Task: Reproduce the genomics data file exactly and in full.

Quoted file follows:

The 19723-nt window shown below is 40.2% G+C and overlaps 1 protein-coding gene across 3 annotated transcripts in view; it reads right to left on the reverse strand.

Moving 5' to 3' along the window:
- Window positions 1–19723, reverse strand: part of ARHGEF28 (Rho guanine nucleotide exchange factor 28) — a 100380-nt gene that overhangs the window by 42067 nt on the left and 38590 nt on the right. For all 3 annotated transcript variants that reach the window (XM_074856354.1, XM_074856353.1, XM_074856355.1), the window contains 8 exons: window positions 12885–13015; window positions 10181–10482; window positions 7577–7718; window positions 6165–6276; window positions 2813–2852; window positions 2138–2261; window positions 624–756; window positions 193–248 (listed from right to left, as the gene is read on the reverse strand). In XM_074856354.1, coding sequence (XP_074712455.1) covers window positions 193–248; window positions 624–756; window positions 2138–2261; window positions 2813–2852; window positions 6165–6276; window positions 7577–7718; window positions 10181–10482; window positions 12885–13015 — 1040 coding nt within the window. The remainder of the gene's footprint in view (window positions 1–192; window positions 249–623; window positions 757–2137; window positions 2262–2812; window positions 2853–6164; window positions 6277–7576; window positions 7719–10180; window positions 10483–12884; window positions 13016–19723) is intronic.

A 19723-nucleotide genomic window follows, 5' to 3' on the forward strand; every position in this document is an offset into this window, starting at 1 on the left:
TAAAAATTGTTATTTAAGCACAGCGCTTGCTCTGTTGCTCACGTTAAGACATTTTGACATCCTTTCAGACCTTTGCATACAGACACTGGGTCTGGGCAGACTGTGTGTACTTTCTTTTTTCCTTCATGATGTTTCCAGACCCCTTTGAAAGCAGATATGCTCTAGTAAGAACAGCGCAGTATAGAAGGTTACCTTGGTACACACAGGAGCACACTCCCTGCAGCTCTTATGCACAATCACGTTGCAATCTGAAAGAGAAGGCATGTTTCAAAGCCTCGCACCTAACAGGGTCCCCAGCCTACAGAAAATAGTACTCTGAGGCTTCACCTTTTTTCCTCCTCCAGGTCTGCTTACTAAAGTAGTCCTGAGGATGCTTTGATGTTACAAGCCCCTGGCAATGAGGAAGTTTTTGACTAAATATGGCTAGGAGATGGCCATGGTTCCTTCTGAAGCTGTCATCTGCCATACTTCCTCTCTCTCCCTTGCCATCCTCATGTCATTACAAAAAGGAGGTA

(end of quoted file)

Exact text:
The 19723-nt window shown below is 40.2% G+C and overlaps 1 protein-coding gene across 3 annotated transcripts in view; it reads right to left on the reverse strand.

Moving 5' to 3' along the window:
- Window positions 1–19723, reverse strand: part of ARHGEF28 (Rho guanine nucleotide exchange factor 28) — a 100380-nt gene that overhangs the window by 42067 nt on the left and 38590 nt on the right. For all 3 annotated transcript variants that reach the window (XM_074856354.1, XM_074856353.1, XM_074856355.1), the window contains 8 exons: window positions 12885–13015; window positions 10181–10482; window positions 7577–7718; window positions 6165–6276; window positions 2813–2852; window positions 2138–2261; window positions 624–756; window positions 193–248 (listed from right to left, as the gene is read on the reverse strand). In XM_074856354.1, coding sequence (XP_074712455.1) covers window positions 193–248; window positions 624–756; window positions 2138–2261; window positions 2813–2852; window positions 6165–6276; window positions 7577–7718; window positions 10181–10482; window positions 12885–13015 — 1040 coding nt within the window. The remainder of the gene's footprint in view (window positions 1–192; window positions 249–623; window positions 757–2137; window positions 2262–2812; window positions 2853–6164; window positions 6277–7576; window positions 7719–10180; window positions 10483–12884; window positions 13016–19723) is intronic.

A 19723-nucleotide genomic window follows, 5' to 3' on the forward strand; every position in this document is an offset into this window, starting at 1 on the left:
TAAAAATTGTTATTTAAGCACAGCGCTTGCTCTGTTGCTCACGTTAAGACATTTTGACATCCTTTCAGACCTTTGCATACAGACACTGGGTCTGGGCAGACTGTGTGTACTTTCTTTTTTCCTTCATGATGTTTCCAGACCCCTTTGAAAGCAGATATGCTCTAGTAAGAACAGCGCAGTATAGAAGGTTACCTTGGTACACACAGGAGCACACTCCCTGCAGCTCTTATGCACAATCACGTTGCAATCTGAAAGAGAAGGCATGTTTCAAAGCCTCGCACCTAACAGGGTCCCCAGCCTACAGAAAATAGTACTCTGAGGCTTCACCTTTTTTCCTCCTCCAGGTCTGCTTACTAAAGTAGTCCTGAGGATGCTTTGATGTTACAAGCCCCTGGCAATGAGGAAGTTTTTGACTAAATATGGCTAGGAGATGGCCATGGTTCCTTCTGAAGCTGTCATCTGCCATACTTCCTCTCTCTCCCTTGCCATCCTCATGTCATTACAAAAAGGAGGTA